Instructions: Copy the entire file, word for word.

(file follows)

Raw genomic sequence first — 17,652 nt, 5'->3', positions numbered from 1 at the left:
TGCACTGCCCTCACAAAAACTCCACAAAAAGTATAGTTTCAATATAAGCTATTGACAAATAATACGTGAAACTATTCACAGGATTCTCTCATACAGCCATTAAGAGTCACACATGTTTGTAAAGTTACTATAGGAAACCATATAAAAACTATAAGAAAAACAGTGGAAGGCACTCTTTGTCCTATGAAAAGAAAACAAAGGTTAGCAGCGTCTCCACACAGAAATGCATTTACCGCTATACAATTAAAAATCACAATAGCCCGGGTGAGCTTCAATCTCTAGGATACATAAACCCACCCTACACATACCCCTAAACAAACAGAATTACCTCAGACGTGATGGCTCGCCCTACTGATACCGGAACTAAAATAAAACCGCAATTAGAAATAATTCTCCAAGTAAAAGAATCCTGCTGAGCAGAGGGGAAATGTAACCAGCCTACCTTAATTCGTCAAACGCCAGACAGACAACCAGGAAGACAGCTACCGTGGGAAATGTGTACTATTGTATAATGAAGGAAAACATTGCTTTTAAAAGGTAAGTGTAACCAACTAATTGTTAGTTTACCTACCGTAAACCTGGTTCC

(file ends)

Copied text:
Raw genomic sequence first — 17,652 nt, 5'->3', positions numbered from 1 at the left:
TGCACTGCCCTCACAAAAACTCCACAAAAAGTATAGTTTCAATATAAGCTATTGACAAATAATACGTGAAACTATTCACAGGATTCTCTCATACAGCCATTAAGAGTCACACATGTTTGTAAAGTTACTATAGGAAACCATATAAAAACTATAAGAAAAACAGTGGAAGGCACTCTTTGTCCTATGAAAAGAAAACAAAGGTTAGCAGCGTCTCCACACAGAAATGCATTTACCGCTATACAATTAAAAATCACAATAGCCCGGGTGAGCTTCAATCTCTAGGATACATAAACCCACCCTACACATACCCCTAAACAAACAGAATTACCTCAGACGTGATGGCTCGCCCTACTGATACCGGAACTAAAATAAAACCGCAATTAGAAATAATTCTCCAAGTAAAAGAATCCTGCTGAGCAGAGGGGAAATGTAACCAGCCTACCTTAATTCGTCAAACGCCAGACAGACAACCAGGAAGACAGCTACCGTGGGAAATGTGTACTATTGTATAATGAAGGAAAACATTGCTTTTAAAAGGTAAGTGTAACCAACTAATTGTTAGTTTACCTACCGTAAACCTGGTTCC